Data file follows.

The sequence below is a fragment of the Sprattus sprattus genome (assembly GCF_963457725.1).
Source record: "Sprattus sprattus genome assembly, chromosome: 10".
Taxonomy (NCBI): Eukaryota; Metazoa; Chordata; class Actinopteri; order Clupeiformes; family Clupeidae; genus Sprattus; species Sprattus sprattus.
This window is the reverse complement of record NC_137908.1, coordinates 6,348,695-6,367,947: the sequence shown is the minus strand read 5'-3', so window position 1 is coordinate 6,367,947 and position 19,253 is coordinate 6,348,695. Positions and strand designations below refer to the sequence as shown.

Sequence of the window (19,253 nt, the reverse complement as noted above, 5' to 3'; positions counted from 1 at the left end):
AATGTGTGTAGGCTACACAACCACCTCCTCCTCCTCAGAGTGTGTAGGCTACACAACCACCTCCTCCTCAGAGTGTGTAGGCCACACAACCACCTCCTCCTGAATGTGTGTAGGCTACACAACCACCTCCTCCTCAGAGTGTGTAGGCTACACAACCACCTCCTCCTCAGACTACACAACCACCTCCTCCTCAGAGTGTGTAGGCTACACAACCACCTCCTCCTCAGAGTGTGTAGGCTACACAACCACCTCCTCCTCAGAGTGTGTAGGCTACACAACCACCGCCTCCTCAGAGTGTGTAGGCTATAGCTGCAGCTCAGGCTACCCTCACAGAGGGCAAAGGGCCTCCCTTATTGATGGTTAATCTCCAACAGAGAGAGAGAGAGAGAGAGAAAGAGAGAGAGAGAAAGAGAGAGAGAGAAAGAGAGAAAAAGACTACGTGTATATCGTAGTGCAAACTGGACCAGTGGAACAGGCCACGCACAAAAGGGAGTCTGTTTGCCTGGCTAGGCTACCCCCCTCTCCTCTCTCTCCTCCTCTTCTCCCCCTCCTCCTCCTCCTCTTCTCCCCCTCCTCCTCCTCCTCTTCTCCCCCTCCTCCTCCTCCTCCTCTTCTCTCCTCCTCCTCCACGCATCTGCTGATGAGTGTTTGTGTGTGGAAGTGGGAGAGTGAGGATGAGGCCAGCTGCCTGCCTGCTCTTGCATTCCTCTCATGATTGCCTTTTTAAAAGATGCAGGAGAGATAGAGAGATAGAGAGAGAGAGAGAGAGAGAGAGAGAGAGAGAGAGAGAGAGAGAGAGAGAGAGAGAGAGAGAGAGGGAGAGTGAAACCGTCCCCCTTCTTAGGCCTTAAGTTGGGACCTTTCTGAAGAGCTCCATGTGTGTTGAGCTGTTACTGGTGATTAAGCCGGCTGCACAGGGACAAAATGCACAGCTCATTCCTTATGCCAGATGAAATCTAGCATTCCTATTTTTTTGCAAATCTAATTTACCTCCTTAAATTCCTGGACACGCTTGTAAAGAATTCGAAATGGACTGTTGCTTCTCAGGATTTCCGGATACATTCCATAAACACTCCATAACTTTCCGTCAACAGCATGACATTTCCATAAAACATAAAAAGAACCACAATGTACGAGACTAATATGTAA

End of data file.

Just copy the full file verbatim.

The sequence below is a fragment of the Sprattus sprattus genome (assembly GCF_963457725.1).
Source record: "Sprattus sprattus genome assembly, chromosome: 10".
Taxonomy (NCBI): Eukaryota; Metazoa; Chordata; class Actinopteri; order Clupeiformes; family Clupeidae; genus Sprattus; species Sprattus sprattus.
This window is the reverse complement of record NC_137908.1, coordinates 6,348,695-6,367,947: the sequence shown is the minus strand read 5'-3', so window position 1 is coordinate 6,367,947 and position 19,253 is coordinate 6,348,695. Positions and strand designations below refer to the sequence as shown.

Sequence of the window (19,253 nt, the reverse complement as noted above, 5' to 3'; positions counted from 1 at the left end):
AATGTGTGTAGGCTACACAACCACCTCCTCCTCCTCAGAGTGTGTAGGCTACACAACCACCTCCTCCTCAGAGTGTGTAGGCCACACAACCACCTCCTCCTGAATGTGTGTAGGCTACACAACCACCTCCTCCTCAGAGTGTGTAGGCTACACAACCACCTCCTCCTCAGACTACACAACCACCTCCTCCTCAGAGTGTGTAGGCTACACAACCACCTCCTCCTCAGAGTGTGTAGGCTACACAACCACCTCCTCCTCAGAGTGTGTAGGCTACACAACCACCGCCTCCTCAGAGTGTGTAGGCTATAGCTGCAGCTCAGGCTACCCTCACAGAGGGCAAAGGGCCTCCCTTATTGATGGTTAATCTCCAACAGAGAGAGAGAGAGAGAGAGAAAGAGAGAGAGAGAAAGAGAGAGAGAGAAAGAGAGAAAAAGACTACGTGTATATCGTAGTGCAAACTGGACCAGTGGAACAGGCCACGCACAAAAGGGAGTCTGTTTGCCTGGCTAGGCTACCCCCCTCTCCTCTCTCTCCTCCTCTTCTCCCCCTCCTCCTCCTCCTCTTCTCCCCCTCCTCCTCCTCCTCTTCTCCCCCTCCTCCTCCTCCTCCTCTTCTCTCCTCCTCCTCCACGCATCTGCTGATGAGTGTTTGTGTGTGGAAGTGGGAGAGTGAGGATGAGGCCAGCTGCCTGCCTGCTCTTGCATTCCTCTCATGATTGCCTTTTTAAAAGATGCAGGAGAGATAGAGAGATAGAGAGAGAGAGAGAGAGAGAGAGAGAGAGAGAGAGAGAGAGAGAGAGAGAGAGAGAGAGAGAGAGGGAGAGTGAAACCGTCCCCCTTCTTAGGCCTTAAGTTGGGACCTTTCTGAAGAGCTCCATGTGTGTTGAGCTGTTACTGGTGATTAAGCCGGCTGCACAGGGACAAAATGCACAGCTCATTCCTTATGCCAGATGAAATCTAGCATTCCTATTTTTTTGCAAATCTAATTTACCTCCTTAAATTCCTGGACACGCTTGTAAAGAATTCGAAATGGACTGTTGCTTCTCAGGATTTCCGGATACATTCCATAAACACTCCATAACTTTCCGTCAACAGCATGACATTTCCATAAAACATAAAAAGAACCACAATGTACGAGACTAATATGTAA